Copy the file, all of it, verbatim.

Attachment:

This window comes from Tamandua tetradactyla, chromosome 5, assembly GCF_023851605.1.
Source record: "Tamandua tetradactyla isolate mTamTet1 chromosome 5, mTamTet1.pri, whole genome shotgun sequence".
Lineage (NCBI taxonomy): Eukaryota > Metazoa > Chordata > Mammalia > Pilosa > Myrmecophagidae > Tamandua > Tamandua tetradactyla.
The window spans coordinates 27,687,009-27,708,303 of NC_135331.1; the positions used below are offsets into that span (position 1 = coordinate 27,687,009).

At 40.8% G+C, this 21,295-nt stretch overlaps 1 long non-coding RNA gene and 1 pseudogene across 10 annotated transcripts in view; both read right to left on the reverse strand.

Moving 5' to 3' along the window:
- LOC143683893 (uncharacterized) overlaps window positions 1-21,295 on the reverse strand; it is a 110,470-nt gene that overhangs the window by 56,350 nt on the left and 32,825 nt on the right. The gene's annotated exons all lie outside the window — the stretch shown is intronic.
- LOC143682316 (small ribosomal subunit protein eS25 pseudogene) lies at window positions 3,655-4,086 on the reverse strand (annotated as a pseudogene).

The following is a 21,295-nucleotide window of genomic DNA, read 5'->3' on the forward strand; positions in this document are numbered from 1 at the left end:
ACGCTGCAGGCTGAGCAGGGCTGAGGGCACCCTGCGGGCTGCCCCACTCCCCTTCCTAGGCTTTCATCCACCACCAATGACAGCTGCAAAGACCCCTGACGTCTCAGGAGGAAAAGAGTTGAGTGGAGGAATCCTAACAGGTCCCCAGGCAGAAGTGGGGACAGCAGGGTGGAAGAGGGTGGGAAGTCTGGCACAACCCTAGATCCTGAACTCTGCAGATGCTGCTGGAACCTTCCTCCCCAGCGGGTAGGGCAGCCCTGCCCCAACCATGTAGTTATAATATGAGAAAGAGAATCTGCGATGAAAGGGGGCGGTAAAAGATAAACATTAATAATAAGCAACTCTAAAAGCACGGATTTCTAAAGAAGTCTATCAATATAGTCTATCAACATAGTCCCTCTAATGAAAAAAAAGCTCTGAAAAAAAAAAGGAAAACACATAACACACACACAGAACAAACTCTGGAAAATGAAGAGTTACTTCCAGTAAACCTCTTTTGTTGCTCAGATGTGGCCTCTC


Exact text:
This window comes from Tamandua tetradactyla, chromosome 5, assembly GCF_023851605.1.
Source record: "Tamandua tetradactyla isolate mTamTet1 chromosome 5, mTamTet1.pri, whole genome shotgun sequence".
Lineage (NCBI taxonomy): Eukaryota > Metazoa > Chordata > Mammalia > Pilosa > Myrmecophagidae > Tamandua > Tamandua tetradactyla.
The window spans coordinates 27,687,009-27,708,303 of NC_135331.1; the positions used below are offsets into that span (position 1 = coordinate 27,687,009).

At 40.8% G+C, this 21,295-nt stretch overlaps 1 long non-coding RNA gene and 1 pseudogene across 10 annotated transcripts in view; both read right to left on the reverse strand.

Moving 5' to 3' along the window:
- LOC143683893 (uncharacterized) overlaps window positions 1-21,295 on the reverse strand; it is a 110,470-nt gene that overhangs the window by 56,350 nt on the left and 32,825 nt on the right. The gene's annotated exons all lie outside the window — the stretch shown is intronic.
- LOC143682316 (small ribosomal subunit protein eS25 pseudogene) lies at window positions 3,655-4,086 on the reverse strand (annotated as a pseudogene).

The following is a 21,295-nucleotide window of genomic DNA, read 5'->3' on the forward strand; positions in this document are numbered from 1 at the left end:
ACGCTGCAGGCTGAGCAGGGCTGAGGGCACCCTGCGGGCTGCCCCACTCCCCTTCCTAGGCTTTCATCCACCACCAATGACAGCTGCAAAGACCCCTGACGTCTCAGGAGGAAAAGAGTTGAGTGGAGGAATCCTAACAGGTCCCCAGGCAGAAGTGGGGACAGCAGGGTGGAAGAGGGTGGGAAGTCTGGCACAACCCTAGATCCTGAACTCTGCAGATGCTGCTGGAACCTTCCTCCCCAGCGGGTAGGGCAGCCCTGCCCCAACCATGTAGTTATAATATGAGAAAGAGAATCTGCGATGAAAGGGGGCGGTAAAAGATAAACATTAATAATAAGCAACTCTAAAAGCACGGATTTCTAAAGAAGTCTATCAATATAGTCTATCAACATAGTCCCTCTAATGAAAAAAAAGCTCTGAAAAAAAAAAGGAAAACACATAACACACACACAGAACAAACTCTGGAAAATGAAGAGTTACTTCCAGTAAACCTCTTTTGTTGCTCAGATGTGGCCTCTC